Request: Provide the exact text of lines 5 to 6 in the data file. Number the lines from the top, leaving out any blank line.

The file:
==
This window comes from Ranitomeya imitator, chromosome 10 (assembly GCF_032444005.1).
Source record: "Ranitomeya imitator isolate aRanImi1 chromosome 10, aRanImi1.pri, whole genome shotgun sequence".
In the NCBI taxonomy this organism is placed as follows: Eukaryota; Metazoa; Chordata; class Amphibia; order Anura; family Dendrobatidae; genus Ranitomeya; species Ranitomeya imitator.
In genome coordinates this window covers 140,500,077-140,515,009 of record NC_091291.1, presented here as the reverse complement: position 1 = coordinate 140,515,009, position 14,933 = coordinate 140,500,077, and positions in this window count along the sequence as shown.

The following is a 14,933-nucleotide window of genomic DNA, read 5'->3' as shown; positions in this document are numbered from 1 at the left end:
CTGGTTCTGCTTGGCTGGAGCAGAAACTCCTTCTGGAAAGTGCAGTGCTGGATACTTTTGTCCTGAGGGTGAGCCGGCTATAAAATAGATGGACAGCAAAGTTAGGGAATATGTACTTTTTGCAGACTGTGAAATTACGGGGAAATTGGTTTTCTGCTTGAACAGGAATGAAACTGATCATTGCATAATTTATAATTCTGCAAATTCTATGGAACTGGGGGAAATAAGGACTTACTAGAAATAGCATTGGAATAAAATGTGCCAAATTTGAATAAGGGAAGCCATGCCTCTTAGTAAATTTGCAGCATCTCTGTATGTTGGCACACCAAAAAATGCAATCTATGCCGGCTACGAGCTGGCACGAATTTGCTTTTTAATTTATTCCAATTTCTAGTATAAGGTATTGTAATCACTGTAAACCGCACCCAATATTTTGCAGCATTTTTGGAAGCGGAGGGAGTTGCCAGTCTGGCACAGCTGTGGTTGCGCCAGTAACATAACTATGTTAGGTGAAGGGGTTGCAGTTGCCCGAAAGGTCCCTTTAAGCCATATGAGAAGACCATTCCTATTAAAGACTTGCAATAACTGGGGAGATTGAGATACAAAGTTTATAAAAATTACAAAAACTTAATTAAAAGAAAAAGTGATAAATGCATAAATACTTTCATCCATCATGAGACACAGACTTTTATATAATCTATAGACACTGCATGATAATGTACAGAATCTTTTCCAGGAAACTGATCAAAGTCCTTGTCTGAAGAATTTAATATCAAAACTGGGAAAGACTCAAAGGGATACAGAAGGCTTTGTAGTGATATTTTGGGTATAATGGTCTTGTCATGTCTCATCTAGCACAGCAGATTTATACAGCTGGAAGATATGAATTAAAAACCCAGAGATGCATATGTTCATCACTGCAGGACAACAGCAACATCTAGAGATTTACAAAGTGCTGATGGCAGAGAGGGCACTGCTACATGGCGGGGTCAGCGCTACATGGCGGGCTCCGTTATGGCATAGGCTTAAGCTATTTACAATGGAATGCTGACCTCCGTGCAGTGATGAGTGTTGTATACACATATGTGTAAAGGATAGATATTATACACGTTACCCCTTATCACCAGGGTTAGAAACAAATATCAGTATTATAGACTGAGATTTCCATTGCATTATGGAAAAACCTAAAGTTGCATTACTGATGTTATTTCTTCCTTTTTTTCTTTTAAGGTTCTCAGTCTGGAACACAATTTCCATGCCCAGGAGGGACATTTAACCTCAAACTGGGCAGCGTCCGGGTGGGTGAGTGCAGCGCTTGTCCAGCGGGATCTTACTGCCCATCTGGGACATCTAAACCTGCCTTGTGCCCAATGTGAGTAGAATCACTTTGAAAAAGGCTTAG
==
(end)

The following is a 14,933-nucleotide window of genomic DNA, read 5'->3' as shown; positions in this document are numbered from 1 at the left end:
CTGGTTCTGCTTGGCTGGAGCAGAAACTCCTTCTGGAAAGTGCAGTGCTGGATACTTTTGTCCTGAGGGTGAGCCGGCTATAAAATAGATGGACAGCAAAGTTAGGGAATATGTACTTTTTGCAGACTGTGAAATTACGGGGAAATTGGTTTTCTGCTTGAACAGGAATGAAACTGATCATTGCATAATTTATAATTCTGCAAATTCTATGGAACTGGGGGAAATAAGGACTTACTAGAAATAGCATTGGAATAAAATGTGCCAAATTTGAATAAGGGAAGCCATGCCTCTTAGTAAATTTGCAGCATCTCTGTATGTTGGCACACCAAAAAATGCAATCTATGCCGGCTACGAGCTGGCACGAATTTGCTTTTTAATTTATTCCAATTTCTAGTATAAGGTATTGTAATCACTGTAAACCGCACCCAATATTTTGCAGCATTTTTGGAAGCGGAGGGAGTTGCCAGTCTGGCACAGCTGTGGTTGCGCCAGTAACATAACTATGTTAGGTGAAGGGGTTGCAGTTGCCCGAAAGGTCCCTTTAAGCCATATGAGAAGACCATTCCTATTAAAGACTTGCAATAACTGGGGAGATTGAGATACAAAGTTTATAAAAATTACAAAAACTTAATTAAAAGAAAAAGTGATAAATGCATAAATACTTTCATCCATCATGAGACACAGACTTTTATATAATCTATAGACACTGCATGATAATGTACAGAATCTTTTCCAGGAAACTGATCAAAGTCCTTGTCTGAAGAATTTAATATCAAAACTGGGAAAGACTCAAAGGGATACAGAAGGCTTTGTAGTGATATTTTGGGTATAATGGTCTTGTCATGTCTCATCTAGCACAGCAGATTTATACAGCTGGAAGATATGAATTAAAAACCCAGAGATGCATATGTTCATCACTGCAGGACAACAGCAACATCTAGAGATTTACAAAGTGCTGATGGCAGAGAGGGCACTGCTACATGGCGGGGTCAGCGCTACATGGCGGGCTCCGTTATGGCATAGGCTTAAGCTATTTACAATGGAATGCTGACCTCCGTGCAGTGATGAGTGTTGTATACACATATGTGTAAAGGATAGATATTATACACGTTACCCCTTATCACCAGGGTTAGAAACAAATATCAGTATTATAGACTGAGATTTCCATTGCATTATGGAAAAACCTAAAGTTGCATTACTGATGTTATTTCTTCCTTTTTTTCTTTTAAGGTTCTCAGTCTGGAACACAATTTCCATGCCCAGGAGGGACATTTAACCTCAAACTGGGCAGCGTCCGGGTGGGTGAGTGCAGCGCTTGTCCAGCGGGATCTTACTGCCCATCTGGGACATCTAAACCTGCCTTGTGCCCAATGTGAGTAGAATCACTTTGAAAAAGGCTTAG